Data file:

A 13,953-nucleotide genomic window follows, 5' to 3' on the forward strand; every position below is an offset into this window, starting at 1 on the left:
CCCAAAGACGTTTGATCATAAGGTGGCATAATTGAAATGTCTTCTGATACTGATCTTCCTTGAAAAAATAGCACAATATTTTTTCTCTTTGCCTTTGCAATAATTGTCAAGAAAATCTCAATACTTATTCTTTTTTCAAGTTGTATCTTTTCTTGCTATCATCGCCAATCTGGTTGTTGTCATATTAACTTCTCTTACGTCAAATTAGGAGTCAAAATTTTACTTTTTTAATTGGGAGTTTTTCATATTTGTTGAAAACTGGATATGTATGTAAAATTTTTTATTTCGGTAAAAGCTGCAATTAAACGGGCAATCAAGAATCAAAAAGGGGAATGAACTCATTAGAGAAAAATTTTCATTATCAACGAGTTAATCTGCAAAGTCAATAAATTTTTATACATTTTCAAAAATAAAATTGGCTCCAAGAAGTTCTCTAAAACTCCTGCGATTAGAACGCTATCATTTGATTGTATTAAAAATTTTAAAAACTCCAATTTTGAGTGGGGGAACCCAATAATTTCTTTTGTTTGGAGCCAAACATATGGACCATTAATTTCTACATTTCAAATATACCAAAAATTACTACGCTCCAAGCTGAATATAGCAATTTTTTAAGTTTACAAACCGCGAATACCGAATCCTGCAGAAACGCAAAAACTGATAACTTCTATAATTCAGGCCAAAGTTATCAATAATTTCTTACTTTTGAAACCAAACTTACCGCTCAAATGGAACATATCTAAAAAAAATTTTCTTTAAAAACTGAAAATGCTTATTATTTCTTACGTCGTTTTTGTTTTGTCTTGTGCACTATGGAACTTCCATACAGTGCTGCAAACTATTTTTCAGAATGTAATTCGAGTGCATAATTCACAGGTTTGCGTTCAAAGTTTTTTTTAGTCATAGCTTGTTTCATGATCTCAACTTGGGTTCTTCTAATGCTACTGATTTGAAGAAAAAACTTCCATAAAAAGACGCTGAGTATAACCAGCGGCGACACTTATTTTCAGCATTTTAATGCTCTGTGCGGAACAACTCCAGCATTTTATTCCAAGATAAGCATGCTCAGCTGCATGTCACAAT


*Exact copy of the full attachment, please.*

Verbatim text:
A 13,953-nucleotide genomic window follows, 5' to 3' on the forward strand; every position below is an offset into this window, starting at 1 on the left:
CCCAAAGACGTTTGATCATAAGGTGGCATAATTGAAATGTCTTCTGATACTGATCTTCCTTGAAAAAATAGCACAATATTTTTTCTCTTTGCCTTTGCAATAATTGTCAAGAAAATCTCAATACTTATTCTTTTTTCAAGTTGTATCTTTTCTTGCTATCATCGCCAATCTGGTTGTTGTCATATTAACTTCTCTTACGTCAAATTAGGAGTCAAAATTTTACTTTTTTAATTGGGAGTTTTTCATATTTGTTGAAAACTGGATATGTATGTAAAATTTTTTATTTCGGTAAAAGCTGCAATTAAACGGGCAATCAAGAATCAAAAAGGGGAATGAACTCATTAGAGAAAAATTTTCATTATCAACGAGTTAATCTGCAAAGTCAATAAATTTTTATACATTTTCAAAAATAAAATTGGCTCCAAGAAGTTCTCTAAAACTCCTGCGATTAGAACGCTATCATTTGATTGTATTAAAAATTTTAAAAACTCCAATTTTGAGTGGGGGAACCCAATAATTTCTTTTGTTTGGAGCCAAACATATGGACCATTAATTTCTACATTTCAAATATACCAAAAATTACTACGCTCCAAGCTGAATATAGCAATTTTTTAAGTTTACAAACCGCGAATACCGAATCCTGCAGAAACGCAAAAACTGATAACTTCTATAATTCAGGCCAAAGTTATCAATAATTTCTTACTTTTGAAACCAAACTTACCGCTCAAATGGAACATATCTAAAAAAAATTTTCTTTAAAAACTGAAAATGCTTATTATTTCTTACGTCGTTTTTGTTTTGTCTTGTGCACTATGGAACTTCCATACAGTGCTGCAAACTATTTTTCAGAATGTAATTCGAGTGCATAATTCACAGGTTTGCGTTCAAAGTTTTTTTTAGTCATAGCTTGTTTCATGATCTCAACTTGGGTTCTTCTAATGCTACTGATTTGAAGAAAAAACTTCCATAAAAAGACGCTGAGTATAACCAGCGGCGACACTTATTTTCAGCATTTTAATGCTCTGTGCGGAACAACTCCAGCATTTTATTCCAAGATAAGCATGCTCAGCTGCATGTCACAAT